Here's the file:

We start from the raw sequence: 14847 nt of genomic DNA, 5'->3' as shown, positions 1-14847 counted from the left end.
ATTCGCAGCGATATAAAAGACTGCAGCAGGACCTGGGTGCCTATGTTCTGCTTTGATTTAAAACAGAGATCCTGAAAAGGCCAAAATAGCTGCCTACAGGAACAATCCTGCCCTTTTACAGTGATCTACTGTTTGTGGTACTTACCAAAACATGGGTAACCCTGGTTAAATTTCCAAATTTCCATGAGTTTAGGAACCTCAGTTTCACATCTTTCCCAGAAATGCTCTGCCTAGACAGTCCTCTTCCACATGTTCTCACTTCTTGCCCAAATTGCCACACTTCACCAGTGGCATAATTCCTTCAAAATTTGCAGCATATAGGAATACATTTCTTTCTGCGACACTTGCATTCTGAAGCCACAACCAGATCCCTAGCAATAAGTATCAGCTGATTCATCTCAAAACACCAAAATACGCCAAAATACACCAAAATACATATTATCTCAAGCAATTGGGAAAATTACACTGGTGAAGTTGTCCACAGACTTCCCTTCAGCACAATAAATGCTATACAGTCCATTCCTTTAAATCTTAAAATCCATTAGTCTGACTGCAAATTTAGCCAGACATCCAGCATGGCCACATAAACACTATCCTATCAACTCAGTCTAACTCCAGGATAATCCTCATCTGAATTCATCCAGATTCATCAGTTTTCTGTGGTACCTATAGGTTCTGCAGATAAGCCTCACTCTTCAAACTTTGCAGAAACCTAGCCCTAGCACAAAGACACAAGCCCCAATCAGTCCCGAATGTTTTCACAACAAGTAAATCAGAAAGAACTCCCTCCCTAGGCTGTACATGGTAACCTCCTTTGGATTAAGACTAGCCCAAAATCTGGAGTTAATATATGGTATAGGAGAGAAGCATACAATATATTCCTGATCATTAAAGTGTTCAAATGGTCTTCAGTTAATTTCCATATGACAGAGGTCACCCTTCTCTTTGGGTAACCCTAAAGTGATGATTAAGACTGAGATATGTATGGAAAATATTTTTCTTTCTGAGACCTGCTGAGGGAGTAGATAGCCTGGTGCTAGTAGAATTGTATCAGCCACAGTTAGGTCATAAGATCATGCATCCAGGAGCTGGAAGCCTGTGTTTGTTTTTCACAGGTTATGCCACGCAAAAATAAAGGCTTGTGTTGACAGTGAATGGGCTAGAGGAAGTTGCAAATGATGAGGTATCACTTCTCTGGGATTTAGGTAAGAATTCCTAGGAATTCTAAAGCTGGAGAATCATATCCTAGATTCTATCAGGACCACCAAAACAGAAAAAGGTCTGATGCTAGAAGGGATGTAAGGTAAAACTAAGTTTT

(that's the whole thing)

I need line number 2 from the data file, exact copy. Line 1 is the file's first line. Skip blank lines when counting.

ATTCGCAGCGATATAAAAGACTGCAGCAGGACCTGGGTGCCTATGTTCTGCTTTGATTTAAAACAGAGATCCTGAAAAGGCCAAAATAGCTGCCTACAGGAACAATCCTGCCCTTTTACAGTGATCTACTGTTTGTGGTACTTACCAAAACATGGGTAACCCTGGTTAAATTTCCAAATTTCCATGAGTTTAGGAACCTCAGTTTCACATCTTTCCCAGAAATGCTCTGCCTAGACAGTCCTCTTCCACATGTTCTCACTTCTTGCCCAAATTGCCACACTTCACCAGTGGCATAATTCCTTCAAAATTTGCAGCATATAGGAATACATTTCTTTCTGCGACACTTGCATTCTGAAGCCACAACCAGATCCCTAGCAATAAGTATCAGCTGATTCATCTCAAAACACCAAAATACGCCAAAATACACCAAAATACATATTATCTCAAGCAATTGGGAAAATTACACTGGTGAAGTTGTCCACAGACTTCCCTTCAGCACAATAAATGCTATACAGTCCATTCCTTTAAATCTTAAAATCCATTAGTCTGACTGCAAATTTAGCCAGACATCCAGCATGGCCACATAAACACTATCCTATCAACTCAGTCTAACTCCAGGATAATCCTCATCTGAATTCATCCAGATTCATCAGTTTTCTGTGGTACCTATAGGTTCTGCAGATAAGCCTCACTCTTCAAACTTTGCAGAAACCTAGCCCTAGCACAAAGACACAAGCCCCAATCAGTCCCGAATGTTTTCACAACAAGTAAATCAGAAAGAACTCCCTCCCTAGGCTGTACATGGTAACCTCCTTTGGATTAAGACTAGCCCAAAATCTGGAGTTAATATATGGTATAGGAGAGAAGCATACAATATATTCCTGATCATTAAAGTGTTCAAATGGTCTTCAGTTAATTTCCATATGACAGAGGTCACCCTTCTCTTTGGGTAACCCTAAAGTGATGATTAAGACTGAGATATGTATGGAAAATATTTTTCTTTCTGAGACCTGCTGAGGGAGTAGATAGCCTGGTGCTAGTAGAATTGTATCAGCCACAGTTAGGTCATAAGATCATGCATCCAGGAGCTGGAAGCCTGTGTTTGTTTTTCACAGGTTATGCCACGCAAAAATAAAGGCTTGTGTTGACAGTGAATGGGCTAGAGGAAGTTGCAAATGATGAGGTATCACTTCTCTGGGATTTAGGTAAGAATTCCTAGGAATTCTAAAGCTGGAGAATCATATCCTAGATTCTATCAGGACCACCAAAACAGAAAAAGGTCTGATGCTAGAAGGGATGTAAGGTAAAACTAAGTTTT